Fifty years ago, Kennedy said: “I’m glad to be here in Jim Wright’s city. He speaks for Fort Worth. He speaks for the country. He contributes to its growth, and I don’t know any city that’s better represented in the country than Fort Worth.”
The breakfast speech in Fort Worth was Kennedy’s last. The president and first lady headed for Dallas before noon.
Hill, assigned to Jacqueline Kennedy, was traveling behind the Kennedys in the Dallas motorcade when he heard an explosive sound. Though he did not recognize it as a rifle shot at first, Hill ran for the presidential limousine, jumping on the back as it sped off at 80 mph toward Parkland Memorial Hospital.
One shot hit Kennedy in the neck, another in the head.
“It took out an entire section of skull and with it came brain matter, blood, bone fragments, all over the car, all over me, all over Mrs. Kennedy,” Hill said. “She then got out on the trunk. I finally got ahold of her, put her in the back seat. And when I did that, the president’s body fell to the left, with his head in her lap.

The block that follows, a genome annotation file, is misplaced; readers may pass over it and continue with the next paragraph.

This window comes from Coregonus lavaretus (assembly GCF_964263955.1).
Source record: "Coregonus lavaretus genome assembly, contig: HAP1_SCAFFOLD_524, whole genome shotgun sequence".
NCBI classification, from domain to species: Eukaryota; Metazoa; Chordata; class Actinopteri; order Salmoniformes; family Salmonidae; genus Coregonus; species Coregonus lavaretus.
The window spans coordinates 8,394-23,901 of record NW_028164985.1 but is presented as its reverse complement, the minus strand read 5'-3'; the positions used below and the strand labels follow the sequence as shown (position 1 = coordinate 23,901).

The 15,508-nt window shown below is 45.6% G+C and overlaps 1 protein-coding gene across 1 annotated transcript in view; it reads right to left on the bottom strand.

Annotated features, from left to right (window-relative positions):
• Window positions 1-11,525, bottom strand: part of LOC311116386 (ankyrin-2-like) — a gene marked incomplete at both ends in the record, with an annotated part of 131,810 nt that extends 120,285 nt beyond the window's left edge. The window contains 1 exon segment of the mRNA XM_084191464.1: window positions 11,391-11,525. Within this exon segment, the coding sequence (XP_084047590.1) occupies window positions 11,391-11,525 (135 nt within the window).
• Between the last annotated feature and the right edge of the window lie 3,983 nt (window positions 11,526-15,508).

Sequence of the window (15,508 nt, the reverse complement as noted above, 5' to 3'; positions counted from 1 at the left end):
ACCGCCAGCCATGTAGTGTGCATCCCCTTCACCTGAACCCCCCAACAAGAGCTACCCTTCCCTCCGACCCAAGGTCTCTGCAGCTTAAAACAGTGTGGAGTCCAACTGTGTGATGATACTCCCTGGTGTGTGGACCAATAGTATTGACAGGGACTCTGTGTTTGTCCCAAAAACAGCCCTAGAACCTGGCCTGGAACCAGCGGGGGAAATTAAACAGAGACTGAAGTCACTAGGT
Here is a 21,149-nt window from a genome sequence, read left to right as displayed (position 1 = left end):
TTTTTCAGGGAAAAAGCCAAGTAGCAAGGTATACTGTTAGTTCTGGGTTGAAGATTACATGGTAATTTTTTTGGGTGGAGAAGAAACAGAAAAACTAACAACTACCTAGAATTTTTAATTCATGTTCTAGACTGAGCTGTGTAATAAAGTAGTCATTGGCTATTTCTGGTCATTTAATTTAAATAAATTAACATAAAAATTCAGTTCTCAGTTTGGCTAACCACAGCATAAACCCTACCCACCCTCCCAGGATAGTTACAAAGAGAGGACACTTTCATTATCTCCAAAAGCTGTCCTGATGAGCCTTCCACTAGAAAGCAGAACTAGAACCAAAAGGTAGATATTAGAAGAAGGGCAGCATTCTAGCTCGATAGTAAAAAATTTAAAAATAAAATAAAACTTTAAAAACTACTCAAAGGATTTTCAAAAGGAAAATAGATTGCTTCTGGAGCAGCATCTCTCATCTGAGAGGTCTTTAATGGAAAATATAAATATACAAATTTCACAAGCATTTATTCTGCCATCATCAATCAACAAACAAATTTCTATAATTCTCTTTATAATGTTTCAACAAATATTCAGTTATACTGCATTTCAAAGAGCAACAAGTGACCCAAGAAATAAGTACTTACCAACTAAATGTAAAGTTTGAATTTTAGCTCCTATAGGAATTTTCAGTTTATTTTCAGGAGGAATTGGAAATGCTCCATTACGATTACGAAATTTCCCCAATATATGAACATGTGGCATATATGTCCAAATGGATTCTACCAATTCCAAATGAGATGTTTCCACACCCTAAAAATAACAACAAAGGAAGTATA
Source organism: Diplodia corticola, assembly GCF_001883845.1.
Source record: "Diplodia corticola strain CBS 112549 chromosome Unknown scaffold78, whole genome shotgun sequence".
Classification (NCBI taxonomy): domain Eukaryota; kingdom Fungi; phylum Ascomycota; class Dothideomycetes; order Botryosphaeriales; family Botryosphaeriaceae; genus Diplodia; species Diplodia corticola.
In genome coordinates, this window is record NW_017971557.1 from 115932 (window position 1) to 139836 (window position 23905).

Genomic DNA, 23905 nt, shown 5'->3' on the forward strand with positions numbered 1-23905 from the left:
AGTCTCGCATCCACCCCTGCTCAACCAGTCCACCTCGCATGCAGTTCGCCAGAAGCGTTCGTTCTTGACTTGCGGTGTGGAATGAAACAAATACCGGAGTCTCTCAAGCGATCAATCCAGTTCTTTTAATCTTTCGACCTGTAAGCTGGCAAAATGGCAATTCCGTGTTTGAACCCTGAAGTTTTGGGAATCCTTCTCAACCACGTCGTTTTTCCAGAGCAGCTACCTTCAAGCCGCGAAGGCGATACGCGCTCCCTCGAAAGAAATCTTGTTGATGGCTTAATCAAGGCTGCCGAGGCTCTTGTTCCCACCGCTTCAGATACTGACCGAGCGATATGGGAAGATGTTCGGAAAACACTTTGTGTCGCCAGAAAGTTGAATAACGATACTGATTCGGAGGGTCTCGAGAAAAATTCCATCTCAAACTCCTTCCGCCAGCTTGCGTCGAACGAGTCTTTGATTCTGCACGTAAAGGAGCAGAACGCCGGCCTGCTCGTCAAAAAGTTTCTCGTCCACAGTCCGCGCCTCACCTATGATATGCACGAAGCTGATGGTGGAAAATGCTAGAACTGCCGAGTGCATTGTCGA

“The right side of his face was up, and I could see his eyes were fixed.”
Assuming the worst, Hill gave a thumbs down to the other agents as he wedged himself in the back seat.
Don and Wanda Woodard listened in awe to Kennedy at the breakfast 50 years ago before hopping in their car to go to Austin, excited to see the president again at his next stop on the Texas tour.
But neither Kennedy nor the Woodards made it to Austin that day.
Kennedy was pronounced dead at 1 p.m. on Nov. 22, 1963.